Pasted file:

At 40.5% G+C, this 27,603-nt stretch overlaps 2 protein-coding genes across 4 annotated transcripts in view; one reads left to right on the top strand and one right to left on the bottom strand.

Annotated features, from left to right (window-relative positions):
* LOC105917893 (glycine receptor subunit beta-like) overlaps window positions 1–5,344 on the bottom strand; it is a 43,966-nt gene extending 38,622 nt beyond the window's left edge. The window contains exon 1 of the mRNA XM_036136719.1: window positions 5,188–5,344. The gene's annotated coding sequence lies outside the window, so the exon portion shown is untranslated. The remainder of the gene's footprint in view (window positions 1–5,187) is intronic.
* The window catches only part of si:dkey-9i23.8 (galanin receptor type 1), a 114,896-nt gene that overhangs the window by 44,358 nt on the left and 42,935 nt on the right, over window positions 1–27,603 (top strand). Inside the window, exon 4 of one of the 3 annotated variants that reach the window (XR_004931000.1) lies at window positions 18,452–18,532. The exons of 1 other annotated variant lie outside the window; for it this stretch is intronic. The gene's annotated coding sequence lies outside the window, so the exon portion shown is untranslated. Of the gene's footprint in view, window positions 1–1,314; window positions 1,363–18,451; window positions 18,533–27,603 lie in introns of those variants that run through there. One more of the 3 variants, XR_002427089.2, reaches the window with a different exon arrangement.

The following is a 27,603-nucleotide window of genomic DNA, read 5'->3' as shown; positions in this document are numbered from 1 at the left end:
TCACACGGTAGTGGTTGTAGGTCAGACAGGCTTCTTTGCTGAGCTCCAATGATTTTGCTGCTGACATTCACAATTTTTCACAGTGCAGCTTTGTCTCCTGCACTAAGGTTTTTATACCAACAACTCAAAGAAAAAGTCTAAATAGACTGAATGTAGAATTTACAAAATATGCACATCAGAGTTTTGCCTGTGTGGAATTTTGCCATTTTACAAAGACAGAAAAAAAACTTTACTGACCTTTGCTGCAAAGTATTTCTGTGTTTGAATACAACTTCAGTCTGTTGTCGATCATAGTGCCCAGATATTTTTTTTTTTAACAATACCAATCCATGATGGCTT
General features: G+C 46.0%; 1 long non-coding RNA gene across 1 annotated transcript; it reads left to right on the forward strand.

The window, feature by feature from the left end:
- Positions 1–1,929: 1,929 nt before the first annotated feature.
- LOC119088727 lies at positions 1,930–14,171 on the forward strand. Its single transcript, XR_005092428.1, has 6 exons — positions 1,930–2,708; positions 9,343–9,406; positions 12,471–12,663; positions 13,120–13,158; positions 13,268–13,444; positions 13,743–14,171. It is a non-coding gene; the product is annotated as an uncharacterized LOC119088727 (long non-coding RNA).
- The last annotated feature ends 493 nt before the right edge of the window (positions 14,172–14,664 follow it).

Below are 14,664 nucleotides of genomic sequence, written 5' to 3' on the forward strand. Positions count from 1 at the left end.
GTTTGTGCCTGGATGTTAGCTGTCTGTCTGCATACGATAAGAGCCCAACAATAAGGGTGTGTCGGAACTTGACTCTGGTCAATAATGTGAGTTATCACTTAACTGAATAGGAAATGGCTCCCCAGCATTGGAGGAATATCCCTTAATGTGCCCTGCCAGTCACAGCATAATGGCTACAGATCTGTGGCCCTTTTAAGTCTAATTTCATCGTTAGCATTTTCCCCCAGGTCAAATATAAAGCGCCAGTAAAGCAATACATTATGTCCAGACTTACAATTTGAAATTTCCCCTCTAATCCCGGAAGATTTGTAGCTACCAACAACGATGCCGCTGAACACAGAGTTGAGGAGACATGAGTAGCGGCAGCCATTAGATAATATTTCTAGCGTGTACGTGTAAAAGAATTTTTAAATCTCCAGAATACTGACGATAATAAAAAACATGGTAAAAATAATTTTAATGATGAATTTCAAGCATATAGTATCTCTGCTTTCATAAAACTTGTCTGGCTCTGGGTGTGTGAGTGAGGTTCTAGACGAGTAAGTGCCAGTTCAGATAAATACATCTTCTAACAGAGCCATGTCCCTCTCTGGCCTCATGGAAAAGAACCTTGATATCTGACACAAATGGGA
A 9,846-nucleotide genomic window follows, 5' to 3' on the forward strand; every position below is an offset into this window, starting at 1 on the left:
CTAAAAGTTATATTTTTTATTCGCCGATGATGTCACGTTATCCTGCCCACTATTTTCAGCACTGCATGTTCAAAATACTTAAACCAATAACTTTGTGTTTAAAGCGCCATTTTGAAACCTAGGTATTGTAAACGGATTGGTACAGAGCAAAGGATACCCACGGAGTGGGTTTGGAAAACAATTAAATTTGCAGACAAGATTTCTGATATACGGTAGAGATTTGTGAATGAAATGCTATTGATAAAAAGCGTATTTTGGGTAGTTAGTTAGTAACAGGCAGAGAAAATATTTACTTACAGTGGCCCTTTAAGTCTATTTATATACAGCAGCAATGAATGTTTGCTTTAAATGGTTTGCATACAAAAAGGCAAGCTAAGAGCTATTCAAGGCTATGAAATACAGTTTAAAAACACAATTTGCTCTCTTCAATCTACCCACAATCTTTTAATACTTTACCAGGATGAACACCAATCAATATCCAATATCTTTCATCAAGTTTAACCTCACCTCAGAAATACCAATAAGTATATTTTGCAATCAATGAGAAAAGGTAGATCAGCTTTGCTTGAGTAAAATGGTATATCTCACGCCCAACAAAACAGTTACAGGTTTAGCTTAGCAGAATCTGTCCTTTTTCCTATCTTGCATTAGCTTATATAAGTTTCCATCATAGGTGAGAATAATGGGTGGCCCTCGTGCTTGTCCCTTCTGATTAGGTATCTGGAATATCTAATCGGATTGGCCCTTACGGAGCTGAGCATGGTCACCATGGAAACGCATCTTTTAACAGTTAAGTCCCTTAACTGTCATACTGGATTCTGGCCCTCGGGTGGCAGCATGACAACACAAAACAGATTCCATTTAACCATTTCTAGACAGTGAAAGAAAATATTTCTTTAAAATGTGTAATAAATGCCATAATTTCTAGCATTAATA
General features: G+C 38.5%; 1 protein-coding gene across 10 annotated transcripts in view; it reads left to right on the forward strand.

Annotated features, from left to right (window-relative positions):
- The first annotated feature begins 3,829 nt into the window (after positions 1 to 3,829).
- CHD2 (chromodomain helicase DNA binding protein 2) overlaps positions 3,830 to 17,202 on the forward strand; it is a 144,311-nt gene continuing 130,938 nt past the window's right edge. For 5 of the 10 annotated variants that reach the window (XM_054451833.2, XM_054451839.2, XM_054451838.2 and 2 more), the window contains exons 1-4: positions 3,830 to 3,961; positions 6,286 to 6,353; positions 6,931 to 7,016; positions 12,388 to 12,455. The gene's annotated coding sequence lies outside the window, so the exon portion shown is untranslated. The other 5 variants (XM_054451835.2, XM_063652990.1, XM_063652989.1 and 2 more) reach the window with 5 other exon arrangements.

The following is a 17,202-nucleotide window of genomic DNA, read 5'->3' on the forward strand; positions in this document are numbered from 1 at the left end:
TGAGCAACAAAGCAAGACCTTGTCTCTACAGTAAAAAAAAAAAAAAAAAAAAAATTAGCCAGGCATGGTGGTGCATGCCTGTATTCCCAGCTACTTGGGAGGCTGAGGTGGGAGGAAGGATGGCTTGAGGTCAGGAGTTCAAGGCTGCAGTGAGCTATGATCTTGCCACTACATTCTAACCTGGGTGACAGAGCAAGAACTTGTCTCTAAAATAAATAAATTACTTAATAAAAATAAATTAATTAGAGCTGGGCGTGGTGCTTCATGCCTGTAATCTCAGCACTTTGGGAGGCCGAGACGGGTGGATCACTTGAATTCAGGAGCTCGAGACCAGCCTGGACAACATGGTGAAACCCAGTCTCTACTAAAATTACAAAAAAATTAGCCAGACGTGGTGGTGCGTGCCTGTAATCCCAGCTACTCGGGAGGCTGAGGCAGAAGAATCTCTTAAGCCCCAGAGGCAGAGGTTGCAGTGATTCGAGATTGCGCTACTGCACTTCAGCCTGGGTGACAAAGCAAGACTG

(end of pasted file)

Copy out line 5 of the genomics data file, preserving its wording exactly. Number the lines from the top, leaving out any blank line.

The following is a 27,603-nucleotide window of genomic DNA, read 5'->3' as shown; positions in this document are numbered from 1 at the left end: